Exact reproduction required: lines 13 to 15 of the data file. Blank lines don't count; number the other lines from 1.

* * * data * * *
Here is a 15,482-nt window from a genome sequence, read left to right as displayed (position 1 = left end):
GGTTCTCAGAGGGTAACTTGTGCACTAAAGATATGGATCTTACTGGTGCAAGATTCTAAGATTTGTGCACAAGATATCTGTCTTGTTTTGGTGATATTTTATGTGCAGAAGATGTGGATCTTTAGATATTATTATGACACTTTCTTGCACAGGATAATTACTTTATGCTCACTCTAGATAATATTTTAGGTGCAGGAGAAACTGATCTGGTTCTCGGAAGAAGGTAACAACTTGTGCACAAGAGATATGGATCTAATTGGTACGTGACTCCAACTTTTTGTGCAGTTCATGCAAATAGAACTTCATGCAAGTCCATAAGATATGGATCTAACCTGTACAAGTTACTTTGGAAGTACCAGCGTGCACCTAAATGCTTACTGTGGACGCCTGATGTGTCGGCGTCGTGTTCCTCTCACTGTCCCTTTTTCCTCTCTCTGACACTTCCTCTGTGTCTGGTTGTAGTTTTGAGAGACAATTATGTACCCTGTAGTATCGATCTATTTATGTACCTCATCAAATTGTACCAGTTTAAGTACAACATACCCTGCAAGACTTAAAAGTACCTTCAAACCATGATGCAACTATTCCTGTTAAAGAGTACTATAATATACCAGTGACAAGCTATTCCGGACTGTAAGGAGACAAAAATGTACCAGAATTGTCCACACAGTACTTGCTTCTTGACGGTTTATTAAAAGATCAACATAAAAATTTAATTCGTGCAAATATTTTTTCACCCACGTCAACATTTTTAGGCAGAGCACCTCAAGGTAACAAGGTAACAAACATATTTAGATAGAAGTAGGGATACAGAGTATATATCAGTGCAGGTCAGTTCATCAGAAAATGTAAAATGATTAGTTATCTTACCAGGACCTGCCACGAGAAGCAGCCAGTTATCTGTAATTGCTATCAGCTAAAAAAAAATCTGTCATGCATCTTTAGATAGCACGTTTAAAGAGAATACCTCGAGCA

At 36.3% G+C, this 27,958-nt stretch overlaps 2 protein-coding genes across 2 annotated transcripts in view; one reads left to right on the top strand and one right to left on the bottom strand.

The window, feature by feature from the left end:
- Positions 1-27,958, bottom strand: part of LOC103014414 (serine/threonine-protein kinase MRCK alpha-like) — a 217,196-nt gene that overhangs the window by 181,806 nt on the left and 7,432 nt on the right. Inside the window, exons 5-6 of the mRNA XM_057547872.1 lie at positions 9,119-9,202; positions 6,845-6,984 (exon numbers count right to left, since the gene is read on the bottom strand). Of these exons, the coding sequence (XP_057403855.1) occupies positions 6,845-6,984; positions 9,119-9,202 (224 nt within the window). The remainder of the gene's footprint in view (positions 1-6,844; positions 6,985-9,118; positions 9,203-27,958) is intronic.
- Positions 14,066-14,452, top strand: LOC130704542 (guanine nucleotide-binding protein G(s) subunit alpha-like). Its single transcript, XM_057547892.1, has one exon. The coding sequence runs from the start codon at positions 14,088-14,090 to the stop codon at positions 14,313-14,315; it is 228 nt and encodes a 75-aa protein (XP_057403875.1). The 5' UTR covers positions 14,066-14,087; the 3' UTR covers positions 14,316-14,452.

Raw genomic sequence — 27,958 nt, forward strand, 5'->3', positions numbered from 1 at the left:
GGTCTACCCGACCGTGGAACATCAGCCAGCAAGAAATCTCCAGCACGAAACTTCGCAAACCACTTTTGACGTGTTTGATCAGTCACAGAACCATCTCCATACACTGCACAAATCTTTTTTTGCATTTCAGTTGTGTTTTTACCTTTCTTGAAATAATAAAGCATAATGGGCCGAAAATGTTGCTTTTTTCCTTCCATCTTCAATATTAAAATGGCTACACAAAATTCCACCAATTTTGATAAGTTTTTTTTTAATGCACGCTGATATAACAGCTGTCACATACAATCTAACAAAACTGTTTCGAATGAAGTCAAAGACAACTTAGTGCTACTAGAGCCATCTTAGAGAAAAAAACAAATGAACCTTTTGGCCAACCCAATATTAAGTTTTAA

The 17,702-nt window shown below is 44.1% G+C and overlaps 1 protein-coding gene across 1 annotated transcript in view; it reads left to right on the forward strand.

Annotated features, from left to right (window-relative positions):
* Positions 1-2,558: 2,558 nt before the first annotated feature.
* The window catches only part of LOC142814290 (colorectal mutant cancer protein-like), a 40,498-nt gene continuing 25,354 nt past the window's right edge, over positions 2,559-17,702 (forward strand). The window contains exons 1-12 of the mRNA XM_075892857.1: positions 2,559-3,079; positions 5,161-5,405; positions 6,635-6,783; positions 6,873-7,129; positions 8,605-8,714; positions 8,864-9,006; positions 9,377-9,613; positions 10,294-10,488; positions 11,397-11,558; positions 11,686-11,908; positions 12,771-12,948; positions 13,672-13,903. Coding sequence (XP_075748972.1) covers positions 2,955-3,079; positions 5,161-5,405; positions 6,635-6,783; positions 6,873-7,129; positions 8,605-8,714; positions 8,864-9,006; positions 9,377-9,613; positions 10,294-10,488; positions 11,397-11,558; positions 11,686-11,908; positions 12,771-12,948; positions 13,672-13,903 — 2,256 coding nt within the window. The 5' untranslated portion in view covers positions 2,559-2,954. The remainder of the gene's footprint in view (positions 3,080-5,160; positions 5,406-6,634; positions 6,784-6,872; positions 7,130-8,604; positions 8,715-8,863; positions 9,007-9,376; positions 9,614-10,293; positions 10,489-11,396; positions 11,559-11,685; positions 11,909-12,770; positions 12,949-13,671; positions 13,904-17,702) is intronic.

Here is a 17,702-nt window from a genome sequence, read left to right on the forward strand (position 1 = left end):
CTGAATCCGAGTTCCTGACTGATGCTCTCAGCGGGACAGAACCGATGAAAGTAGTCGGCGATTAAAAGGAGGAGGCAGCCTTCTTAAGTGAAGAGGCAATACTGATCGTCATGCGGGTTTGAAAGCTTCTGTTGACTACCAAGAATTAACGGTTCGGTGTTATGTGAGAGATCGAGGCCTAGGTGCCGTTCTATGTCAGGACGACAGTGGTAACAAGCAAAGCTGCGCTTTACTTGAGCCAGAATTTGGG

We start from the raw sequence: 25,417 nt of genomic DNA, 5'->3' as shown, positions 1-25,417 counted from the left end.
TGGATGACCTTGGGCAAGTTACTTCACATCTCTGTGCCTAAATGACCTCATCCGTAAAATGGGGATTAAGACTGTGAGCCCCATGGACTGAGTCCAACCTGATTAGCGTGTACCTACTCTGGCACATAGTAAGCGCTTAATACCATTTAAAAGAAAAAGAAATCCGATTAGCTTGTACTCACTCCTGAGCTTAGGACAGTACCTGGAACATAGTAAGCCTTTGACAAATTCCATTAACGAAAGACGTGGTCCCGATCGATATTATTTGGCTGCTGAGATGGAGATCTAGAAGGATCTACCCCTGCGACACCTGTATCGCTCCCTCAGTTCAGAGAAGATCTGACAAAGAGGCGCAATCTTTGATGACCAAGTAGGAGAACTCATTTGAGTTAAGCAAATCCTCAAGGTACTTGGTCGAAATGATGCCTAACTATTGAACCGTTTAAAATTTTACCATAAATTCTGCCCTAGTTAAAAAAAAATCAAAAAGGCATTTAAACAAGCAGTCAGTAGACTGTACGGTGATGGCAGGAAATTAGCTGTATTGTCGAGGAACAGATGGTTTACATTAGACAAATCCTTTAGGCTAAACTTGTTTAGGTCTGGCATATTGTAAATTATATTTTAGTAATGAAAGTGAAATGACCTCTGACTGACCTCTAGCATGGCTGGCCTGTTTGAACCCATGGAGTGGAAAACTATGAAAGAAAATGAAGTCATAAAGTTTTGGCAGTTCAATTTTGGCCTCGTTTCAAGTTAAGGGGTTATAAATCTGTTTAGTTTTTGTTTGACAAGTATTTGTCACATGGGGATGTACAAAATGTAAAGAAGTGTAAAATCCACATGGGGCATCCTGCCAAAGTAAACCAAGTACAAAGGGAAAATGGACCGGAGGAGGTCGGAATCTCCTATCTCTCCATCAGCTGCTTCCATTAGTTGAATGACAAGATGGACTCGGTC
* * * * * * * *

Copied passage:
Here is a 17,702-nt window from a genome sequence, read left to right on the forward strand (position 1 = left end):
CTGAATCCGAGTTCCTGACTGATGCTCTCAGCGGGACAGAACCGATGAAAGTAGTCGGCGATTAAAAGGAGGAGGCAGCCTTCTTAAGTGAAGAGGCAATACTGATCGTCATGCGGGTTTGAAAGCTTCTGTTGACTACCAAGAATTAACGGTTCGGTGTTATGTGAGAGATCGAGGCCTAGGTGCCGTTCTATGTCAGGACGACAGTGGTAACAAGCAAAGCTGCGCTTTACTTGAGCCAGAATTTGGG

We start from the raw sequence: 25,417 nt of genomic DNA, 5'->3' as shown, positions 1-25,417 counted from the left end.